I also found out a week ago that someone has stolen my identity–not to go on a shopping spree at Best Buy with my credit card, but to vote in the upcoming US election in Brevard County, Florida! As a 40+ year resident of SoCal, I was immediately suspicious. Multiple emails and phone calls have produced no assurance that anyone in charge is looking into this fiasco, and it’s been dismissed by the TPTB in Brevard County as “a typo by a data entry clerk”. Strange how the ‘typo’ managed to have my secondary email address, full name and correct birth date as well. Hmmmm. Makes me think of this movie clip from “The Breakfast Club”:

I always wondered what exactly “Heard it through the Grapevine” meant when it called it’s style ‘Black Humor’. I think I now have a working definition.  I believe this is also in the Black Humor department:

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This is not just a sentiment in the US. When my son traveled overseas on business recently, he said the guys he was with from Germany, the UK, and Japan felt the same way about their own country’s political situation.

Yet in the middle of this storm, a piano practically lands in my lap. What a gift! I didn’t even spend a tenth of what I was planning to spend on a Yamaha to get the Victor moved, repaired, and tuned. Not only that, but it’s a far better piano in terms of quality and sound, and will probably outlast me!

In Episode 5 of SLA when Seon Jae moved back to his rooftop home and got his piano back (nicely refurbished at a cost of 5 times what a new piano would go for, TYVM Seohan Arts College and Hye Won!) things began to turn around for him. After losing his mom, the debacle with the ballet school pianist, and finding out the woman he fell in love with was married to a soulless bastard, he was starting to lose heart and his future seemed hopeless. Once again, the piano seemed to be there for him when he needed it most; providing a place of peace and refuge. The music was there to bring him hope, and to calm his mind. It reminded him that being able to rise above all the ugliness and focus on the inherent beauty of life is what music is all about.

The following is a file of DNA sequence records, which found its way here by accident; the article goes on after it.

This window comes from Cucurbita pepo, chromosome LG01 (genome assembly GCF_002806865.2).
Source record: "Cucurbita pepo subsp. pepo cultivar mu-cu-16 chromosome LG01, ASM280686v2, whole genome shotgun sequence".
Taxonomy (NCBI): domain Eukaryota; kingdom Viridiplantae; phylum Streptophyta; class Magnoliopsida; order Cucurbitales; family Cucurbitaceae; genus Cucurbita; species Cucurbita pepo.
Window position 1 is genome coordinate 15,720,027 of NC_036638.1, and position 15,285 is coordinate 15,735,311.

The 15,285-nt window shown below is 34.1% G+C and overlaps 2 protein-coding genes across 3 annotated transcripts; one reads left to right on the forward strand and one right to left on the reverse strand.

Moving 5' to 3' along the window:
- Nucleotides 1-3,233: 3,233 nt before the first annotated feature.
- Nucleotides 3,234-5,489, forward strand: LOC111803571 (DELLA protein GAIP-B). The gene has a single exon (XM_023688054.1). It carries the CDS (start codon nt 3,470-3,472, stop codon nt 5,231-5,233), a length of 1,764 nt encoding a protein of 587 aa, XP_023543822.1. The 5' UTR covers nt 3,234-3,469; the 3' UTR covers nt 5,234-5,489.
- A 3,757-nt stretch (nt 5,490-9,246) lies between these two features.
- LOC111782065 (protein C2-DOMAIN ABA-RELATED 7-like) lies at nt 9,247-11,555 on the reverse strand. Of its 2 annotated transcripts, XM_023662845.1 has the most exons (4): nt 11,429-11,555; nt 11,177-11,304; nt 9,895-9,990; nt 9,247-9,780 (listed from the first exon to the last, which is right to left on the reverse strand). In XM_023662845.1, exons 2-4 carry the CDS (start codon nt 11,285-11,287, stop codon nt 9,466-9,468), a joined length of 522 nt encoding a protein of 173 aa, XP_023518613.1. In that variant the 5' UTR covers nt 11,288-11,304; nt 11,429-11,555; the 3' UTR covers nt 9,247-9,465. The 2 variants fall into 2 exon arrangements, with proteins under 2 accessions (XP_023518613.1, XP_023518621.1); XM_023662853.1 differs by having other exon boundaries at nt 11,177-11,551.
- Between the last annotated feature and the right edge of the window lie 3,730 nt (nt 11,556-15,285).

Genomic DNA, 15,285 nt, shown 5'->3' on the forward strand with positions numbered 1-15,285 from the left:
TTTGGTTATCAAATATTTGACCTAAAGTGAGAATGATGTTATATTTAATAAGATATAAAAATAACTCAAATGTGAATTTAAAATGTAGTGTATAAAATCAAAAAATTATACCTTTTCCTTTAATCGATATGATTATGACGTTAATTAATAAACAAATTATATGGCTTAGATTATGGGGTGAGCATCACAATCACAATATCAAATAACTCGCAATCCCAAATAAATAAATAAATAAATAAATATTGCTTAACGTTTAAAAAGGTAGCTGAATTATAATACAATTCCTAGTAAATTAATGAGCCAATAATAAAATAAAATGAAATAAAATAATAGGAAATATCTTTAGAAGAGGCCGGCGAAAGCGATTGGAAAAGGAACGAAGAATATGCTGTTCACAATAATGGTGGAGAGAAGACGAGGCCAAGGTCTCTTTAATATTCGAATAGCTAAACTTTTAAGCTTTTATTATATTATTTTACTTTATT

That’s my lesson for today as well. I need to make the choice every day to not let the threats and hatred of a bigoted control freak or the flippant and blase attitude of idiotic government officials steal my joy–and believe me, they did just that for a few days until I got my head together and decided I would not let them control my life. I often wonder how different my life would be if I had never started watching Kdramas and “Secret Love Affair” in particular. I wouldn’t be playing the piano right now, nor would I have the joy it has brought me in challenging myself to learn something new and the happiness it brings to my life.